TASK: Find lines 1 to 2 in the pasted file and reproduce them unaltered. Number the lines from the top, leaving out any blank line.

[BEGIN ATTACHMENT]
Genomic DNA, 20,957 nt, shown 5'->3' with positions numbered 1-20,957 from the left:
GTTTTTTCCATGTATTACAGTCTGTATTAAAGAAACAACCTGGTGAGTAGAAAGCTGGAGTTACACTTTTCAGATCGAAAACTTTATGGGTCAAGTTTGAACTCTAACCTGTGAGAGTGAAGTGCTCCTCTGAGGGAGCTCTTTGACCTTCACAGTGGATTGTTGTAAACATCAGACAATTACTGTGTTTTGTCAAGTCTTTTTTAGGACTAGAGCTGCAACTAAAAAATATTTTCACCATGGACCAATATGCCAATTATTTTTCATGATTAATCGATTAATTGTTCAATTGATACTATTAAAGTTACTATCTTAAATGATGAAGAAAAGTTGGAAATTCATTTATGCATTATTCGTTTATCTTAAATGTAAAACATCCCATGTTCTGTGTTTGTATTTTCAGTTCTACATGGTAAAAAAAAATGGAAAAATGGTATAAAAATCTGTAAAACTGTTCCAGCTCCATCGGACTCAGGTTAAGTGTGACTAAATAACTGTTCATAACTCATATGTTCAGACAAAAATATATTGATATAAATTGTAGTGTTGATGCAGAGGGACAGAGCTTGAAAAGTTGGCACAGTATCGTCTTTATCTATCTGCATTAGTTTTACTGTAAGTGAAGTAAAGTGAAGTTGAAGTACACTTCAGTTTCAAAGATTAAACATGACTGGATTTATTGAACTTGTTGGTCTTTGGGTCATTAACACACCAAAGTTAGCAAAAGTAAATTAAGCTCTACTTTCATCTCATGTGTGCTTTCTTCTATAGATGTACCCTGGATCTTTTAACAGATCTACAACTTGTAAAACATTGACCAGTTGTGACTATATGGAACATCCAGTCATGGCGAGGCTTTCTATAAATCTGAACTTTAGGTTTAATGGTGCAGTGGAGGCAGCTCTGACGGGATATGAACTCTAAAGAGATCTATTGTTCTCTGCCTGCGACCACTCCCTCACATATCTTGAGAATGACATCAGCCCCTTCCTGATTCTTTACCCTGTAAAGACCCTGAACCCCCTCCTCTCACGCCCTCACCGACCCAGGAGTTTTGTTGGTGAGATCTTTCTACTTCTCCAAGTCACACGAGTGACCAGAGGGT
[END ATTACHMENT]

Genomic DNA, 20,957 nt, shown 5'->3' with positions numbered 1-20,957 from the left:
GTTTTTTCCATGTATTACAGTCTGTATTAAAGAAACAACCTGGTGAGTAGAAAGCTGGAGTTACACTTTTCAGATCGAAAACTTTATGGGTCAAGTTTGAACTCTAACCTGTGAGAGTGAAGTGCTCCTCTGAGGGAGCTCTTTGACCTTCACAGTGGATTGTTGTAAACATCAGACAATTACTGTGTTTTGTCAAGTCTTTTTTAGGACTAGAGCTGCAACTAAAAAATATTTTCACCATGGACCAATATGCCAATTATTTTTCATGATTAATCGATTAATTGTTCAATTGATACTATTAAAGTTACTATCTTAAATGATGAAGAAAAGTTGGAAATTCATTTATGCATTATTCGTTTATCTTAAATGTAAAACATCCCATGTTCTGTGTTTGTATTTTCAGTTCTACATGGTAAAAAAAAATGGAAAAATGGTATAAAAATCTGTAAAACTGTTCCAGCTCCATCGGACTCAGGTTAAGTGTGACTAAATAACTGTTCATAACTCATATGTTCAGACAAAAATATATTGATATAAATTGTAGTGTTGATGCAGAGGGACAGAGCTTGAAAAGTTGGCACAGTATCGTCTTTATCTATCTGCATTAGTTTTACTGTAAGTGAAGTAAAGTGAAGTTGAAGTACACTTCAGTTTCAAAGATTAAACATGACTGGATTTATTGAACTTGTTGGTCTTTGGGTCATTAACACACCAAAGTTAGCAAAAGTAAATTAAGCTCTACTTTCATCTCATGTGTGCTTTCTTCTATAGATGTACCCTGGATCTTTTAACAGATCTACAACTTGTAAAACATTGACCAGTTGTGACTATATGGAACATCCAGTCATGGCGAGGCTTTCTATAAATCTGAACTTTAGGTTTAATGGTGCAGTGGAGGCAGCTCTGACGGGATATGAACTCTAAAGAGATCTATTGTTCTCTGCCTGCGACCACTCCCTCACATATCTTGAGAATGACATCAGCCCCTTCCTGATTCTTTACCCTGTAAAGACCCTGAACCCCCTCCTCTCACGCCCTCACCGACCCAGGAGTTTTGTTGGTGAGATCTTTCTACTTCTCCAAGTCACACGAGTGACCAGAGGGT